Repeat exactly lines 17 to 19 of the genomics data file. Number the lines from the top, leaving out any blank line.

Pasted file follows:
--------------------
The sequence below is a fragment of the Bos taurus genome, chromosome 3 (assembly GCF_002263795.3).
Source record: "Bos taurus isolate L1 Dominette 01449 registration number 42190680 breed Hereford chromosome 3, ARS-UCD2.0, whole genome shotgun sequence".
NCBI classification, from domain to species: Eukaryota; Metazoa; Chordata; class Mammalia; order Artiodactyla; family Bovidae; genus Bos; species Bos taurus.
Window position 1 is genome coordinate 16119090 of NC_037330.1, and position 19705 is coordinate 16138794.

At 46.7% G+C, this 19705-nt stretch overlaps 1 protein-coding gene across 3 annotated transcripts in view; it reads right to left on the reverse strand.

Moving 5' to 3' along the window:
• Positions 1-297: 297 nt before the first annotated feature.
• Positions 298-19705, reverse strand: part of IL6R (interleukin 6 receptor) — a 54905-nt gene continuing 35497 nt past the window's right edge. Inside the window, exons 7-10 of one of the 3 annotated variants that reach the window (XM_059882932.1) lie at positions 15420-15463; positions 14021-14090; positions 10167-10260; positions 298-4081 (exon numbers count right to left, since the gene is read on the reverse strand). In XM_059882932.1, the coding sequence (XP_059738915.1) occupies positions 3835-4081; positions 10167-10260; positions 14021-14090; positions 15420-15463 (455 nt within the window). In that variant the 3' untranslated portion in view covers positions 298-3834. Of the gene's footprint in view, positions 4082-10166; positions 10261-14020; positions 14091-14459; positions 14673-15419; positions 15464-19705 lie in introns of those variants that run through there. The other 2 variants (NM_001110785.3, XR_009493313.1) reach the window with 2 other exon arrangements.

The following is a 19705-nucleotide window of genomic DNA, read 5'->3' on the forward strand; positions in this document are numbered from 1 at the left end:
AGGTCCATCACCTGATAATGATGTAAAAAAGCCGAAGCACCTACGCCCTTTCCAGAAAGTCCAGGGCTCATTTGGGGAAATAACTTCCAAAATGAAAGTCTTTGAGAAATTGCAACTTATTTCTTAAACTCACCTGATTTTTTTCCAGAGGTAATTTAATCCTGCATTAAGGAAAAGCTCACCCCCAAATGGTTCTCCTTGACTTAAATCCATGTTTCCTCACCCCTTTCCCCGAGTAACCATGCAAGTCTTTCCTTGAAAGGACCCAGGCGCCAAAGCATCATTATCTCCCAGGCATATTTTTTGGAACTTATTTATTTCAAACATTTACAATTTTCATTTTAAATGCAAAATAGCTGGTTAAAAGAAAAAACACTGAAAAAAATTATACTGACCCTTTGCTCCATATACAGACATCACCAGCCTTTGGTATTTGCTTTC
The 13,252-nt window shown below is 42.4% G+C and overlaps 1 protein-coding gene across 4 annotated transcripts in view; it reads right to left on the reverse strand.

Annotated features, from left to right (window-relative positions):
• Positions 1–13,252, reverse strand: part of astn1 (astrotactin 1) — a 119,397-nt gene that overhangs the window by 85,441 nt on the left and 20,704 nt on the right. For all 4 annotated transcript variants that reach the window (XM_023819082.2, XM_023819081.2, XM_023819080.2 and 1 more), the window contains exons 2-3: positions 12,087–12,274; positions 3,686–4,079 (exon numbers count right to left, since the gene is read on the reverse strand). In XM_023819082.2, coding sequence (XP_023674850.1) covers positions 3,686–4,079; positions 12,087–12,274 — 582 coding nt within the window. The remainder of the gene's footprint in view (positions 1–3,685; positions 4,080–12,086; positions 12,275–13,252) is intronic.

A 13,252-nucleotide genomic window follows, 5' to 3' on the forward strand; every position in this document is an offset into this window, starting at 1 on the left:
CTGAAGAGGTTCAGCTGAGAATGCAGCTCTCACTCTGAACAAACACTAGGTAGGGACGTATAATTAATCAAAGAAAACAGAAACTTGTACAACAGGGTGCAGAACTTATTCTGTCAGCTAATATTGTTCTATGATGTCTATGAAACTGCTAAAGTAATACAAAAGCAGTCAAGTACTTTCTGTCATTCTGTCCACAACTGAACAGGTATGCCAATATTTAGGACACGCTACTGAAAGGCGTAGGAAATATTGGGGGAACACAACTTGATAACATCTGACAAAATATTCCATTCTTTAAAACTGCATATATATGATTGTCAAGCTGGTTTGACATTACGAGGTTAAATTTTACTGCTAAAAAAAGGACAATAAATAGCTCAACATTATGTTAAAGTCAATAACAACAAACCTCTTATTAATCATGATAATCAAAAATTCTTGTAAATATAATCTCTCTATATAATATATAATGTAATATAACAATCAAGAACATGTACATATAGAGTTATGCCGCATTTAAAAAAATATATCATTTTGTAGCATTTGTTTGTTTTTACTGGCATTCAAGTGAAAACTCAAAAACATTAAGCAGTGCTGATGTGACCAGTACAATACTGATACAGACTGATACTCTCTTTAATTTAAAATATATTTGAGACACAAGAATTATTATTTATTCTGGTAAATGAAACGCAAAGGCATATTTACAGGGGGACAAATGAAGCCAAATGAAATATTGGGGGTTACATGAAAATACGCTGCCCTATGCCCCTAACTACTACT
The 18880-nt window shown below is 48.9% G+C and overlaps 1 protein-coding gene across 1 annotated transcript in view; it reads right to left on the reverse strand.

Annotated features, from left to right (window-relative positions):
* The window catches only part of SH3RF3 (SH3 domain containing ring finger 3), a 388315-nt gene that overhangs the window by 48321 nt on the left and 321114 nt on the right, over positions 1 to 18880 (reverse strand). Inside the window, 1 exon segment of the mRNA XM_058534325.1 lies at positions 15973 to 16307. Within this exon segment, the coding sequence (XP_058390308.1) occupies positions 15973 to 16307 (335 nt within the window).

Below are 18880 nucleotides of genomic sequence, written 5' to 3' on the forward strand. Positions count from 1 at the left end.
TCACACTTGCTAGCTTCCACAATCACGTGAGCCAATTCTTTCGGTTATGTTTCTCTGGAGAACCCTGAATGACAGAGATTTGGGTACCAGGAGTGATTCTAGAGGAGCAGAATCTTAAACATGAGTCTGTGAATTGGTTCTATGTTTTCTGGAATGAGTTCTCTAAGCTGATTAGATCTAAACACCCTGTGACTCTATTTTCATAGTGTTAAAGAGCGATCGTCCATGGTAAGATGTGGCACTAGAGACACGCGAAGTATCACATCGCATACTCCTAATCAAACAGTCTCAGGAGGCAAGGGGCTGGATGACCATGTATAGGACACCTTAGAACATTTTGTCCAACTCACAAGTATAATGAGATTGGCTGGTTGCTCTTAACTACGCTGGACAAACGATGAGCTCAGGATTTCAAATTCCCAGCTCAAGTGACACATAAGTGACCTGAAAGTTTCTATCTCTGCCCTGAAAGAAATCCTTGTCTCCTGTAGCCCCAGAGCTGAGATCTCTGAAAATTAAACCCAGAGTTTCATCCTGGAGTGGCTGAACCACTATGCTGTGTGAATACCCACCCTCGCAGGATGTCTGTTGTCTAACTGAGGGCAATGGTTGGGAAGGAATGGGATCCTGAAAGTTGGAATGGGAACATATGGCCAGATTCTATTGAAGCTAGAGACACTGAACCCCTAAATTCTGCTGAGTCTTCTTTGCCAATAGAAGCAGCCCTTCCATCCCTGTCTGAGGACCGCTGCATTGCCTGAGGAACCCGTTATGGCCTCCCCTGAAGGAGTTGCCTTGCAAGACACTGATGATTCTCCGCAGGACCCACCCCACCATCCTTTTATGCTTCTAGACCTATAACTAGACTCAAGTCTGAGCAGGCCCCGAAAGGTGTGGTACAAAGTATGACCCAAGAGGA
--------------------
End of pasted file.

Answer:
Annotated features, from left to right (window-relative positions):
* The window catches only part of SH3RF3 (SH3 domain containing ring finger 3), a 388315-nt gene that overhangs the window by 48321 nt on the left and 321114 nt on the right, over positions 1 to 18880 (reverse strand). Inside the window, 1 exon segment of the mRNA XM_058534325.1 lies at positions 15973 to 16307. Within this exon segment, the coding sequence (XP_058390308.1) occupies positions 15973 to 16307 (335 nt within the window).

Below are 18880 nucleotides of genomic sequence, written 5' to 3' on the forward strand. Positions count from 1 at the left end.